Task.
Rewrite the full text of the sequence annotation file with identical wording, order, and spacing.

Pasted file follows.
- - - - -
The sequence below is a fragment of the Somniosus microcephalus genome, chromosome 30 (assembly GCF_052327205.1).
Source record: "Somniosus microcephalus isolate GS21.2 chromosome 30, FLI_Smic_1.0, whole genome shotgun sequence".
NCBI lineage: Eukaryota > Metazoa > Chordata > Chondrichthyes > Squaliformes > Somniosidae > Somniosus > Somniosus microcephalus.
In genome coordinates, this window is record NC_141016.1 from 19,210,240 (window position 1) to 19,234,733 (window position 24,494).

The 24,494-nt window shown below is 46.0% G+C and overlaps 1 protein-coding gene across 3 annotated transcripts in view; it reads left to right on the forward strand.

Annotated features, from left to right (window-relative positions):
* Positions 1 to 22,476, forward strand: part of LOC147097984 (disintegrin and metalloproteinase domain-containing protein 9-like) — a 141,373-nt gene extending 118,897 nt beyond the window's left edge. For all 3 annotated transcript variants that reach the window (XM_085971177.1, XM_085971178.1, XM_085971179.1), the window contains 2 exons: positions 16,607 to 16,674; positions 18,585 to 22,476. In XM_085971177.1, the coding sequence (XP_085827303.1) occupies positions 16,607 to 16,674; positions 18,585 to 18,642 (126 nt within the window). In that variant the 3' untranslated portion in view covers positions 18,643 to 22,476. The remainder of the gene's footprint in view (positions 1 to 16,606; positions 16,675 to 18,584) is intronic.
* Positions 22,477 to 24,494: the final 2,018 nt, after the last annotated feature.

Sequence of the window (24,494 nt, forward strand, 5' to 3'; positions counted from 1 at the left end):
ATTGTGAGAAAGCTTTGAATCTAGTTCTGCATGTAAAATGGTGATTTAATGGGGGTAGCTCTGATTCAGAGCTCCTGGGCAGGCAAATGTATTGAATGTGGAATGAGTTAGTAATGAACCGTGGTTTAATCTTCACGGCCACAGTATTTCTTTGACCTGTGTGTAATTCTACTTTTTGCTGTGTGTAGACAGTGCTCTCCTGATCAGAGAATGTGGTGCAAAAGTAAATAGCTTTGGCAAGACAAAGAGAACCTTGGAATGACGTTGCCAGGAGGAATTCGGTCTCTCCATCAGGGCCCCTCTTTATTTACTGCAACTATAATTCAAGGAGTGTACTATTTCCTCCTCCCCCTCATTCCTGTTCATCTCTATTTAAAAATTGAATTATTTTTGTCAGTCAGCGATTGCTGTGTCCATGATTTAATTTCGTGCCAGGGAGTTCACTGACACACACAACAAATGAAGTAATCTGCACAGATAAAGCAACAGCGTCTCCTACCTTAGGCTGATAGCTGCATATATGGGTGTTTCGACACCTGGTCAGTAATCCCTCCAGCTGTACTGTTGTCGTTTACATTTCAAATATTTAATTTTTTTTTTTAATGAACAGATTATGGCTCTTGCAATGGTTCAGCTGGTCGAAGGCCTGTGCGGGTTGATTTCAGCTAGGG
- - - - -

The sequence below is a fragment of the Somniosus microcephalus genome, chromosome 30 (assembly GCF_052327205.1).
Source record: "Somniosus microcephalus isolate GS21.2 chromosome 30, FLI_Smic_1.0, whole genome shotgun sequence".
NCBI lineage: Eukaryota > Metazoa > Chordata > Chondrichthyes > Squaliformes > Somniosidae > Somniosus > Somniosus microcephalus.
In genome coordinates, this window is record NC_141016.1 from 19,210,240 (window position 1) to 19,234,733 (window position 24,494).

The 24,494-nt window shown below is 46.0% G+C and overlaps 1 protein-coding gene across 3 annotated transcripts in view; it reads left to right on the forward strand.

Annotated features, from left to right (window-relative positions):
* Positions 1 to 22,476, forward strand: part of LOC147097984 (disintegrin and metalloproteinase domain-containing protein 9-like) — a 141,373-nt gene extending 118,897 nt beyond the window's left edge. For all 3 annotated transcript variants that reach the window (XM_085971177.1, XM_085971178.1, XM_085971179.1), the window contains 2 exons: positions 16,607 to 16,674; positions 18,585 to 22,476. In XM_085971177.1, the coding sequence (XP_085827303.1) occupies positions 16,607 to 16,674; positions 18,585 to 18,642 (126 nt within the window). In that variant the 3' untranslated portion in view covers positions 18,643 to 22,476. The remainder of the gene's footprint in view (positions 1 to 16,606; positions 16,675 to 18,584) is intronic.
* Positions 22,477 to 24,494: the final 2,018 nt, after the last annotated feature.

Sequence of the window (24,494 nt, forward strand, 5' to 3'; positions counted from 1 at the left end):
ATTGTGAGAAAGCTTTGAATCTAGTTCTGCATGTAAAATGGTGATTTAATGGGGGTAGCTCTGATTCAGAGCTCCTGGGCAGGCAAATGTATTGAATGTGGAATGAGTTAGTAATGAACCGTGGTTTAATCTTCACGGCCACAGTATTTCTTTGACCTGTGTGTAATTCTACTTTTTGCTGTGTGTAGACAGTGCTCTCCTGATCAGAGAATGTGGTGCAAAAGTAAATAGCTTTGGCAAGACAAAGAGAACCTTGGAATGACGTTGCCAGGAGGAATTCGGTCTCTCCATCAGGGCCCCTCTTTATTTACTGCAACTATAATTCAAGGAGTGTACTATTTCCTCCTCCCCCTCATTCCTGTTCATCTCTATTTAAAAATTGAATTATTTTTGTCAGTCAGCGATTGCTGTGTCCATGATTTAATTTCGTGCCAGGGAGTTCACTGACACACACAACAAATGAAGTAATCTGCACAGATAAAGCAACAGCGTCTCCTACCTTAGGCTGATAGCTGCATATATGGGTGTTTCGACACCTGGTCAGTAATCCCTCCAGCTGTACTGTTGTCGTTTACATTTCAAATATTTAATTTTTTTTTTTAATGAACAGATTATGGCTCTTGCAATGGTTCAGCTGGTCGAAGGCCTGTGCGGGTTGATTTCAGCTAGGG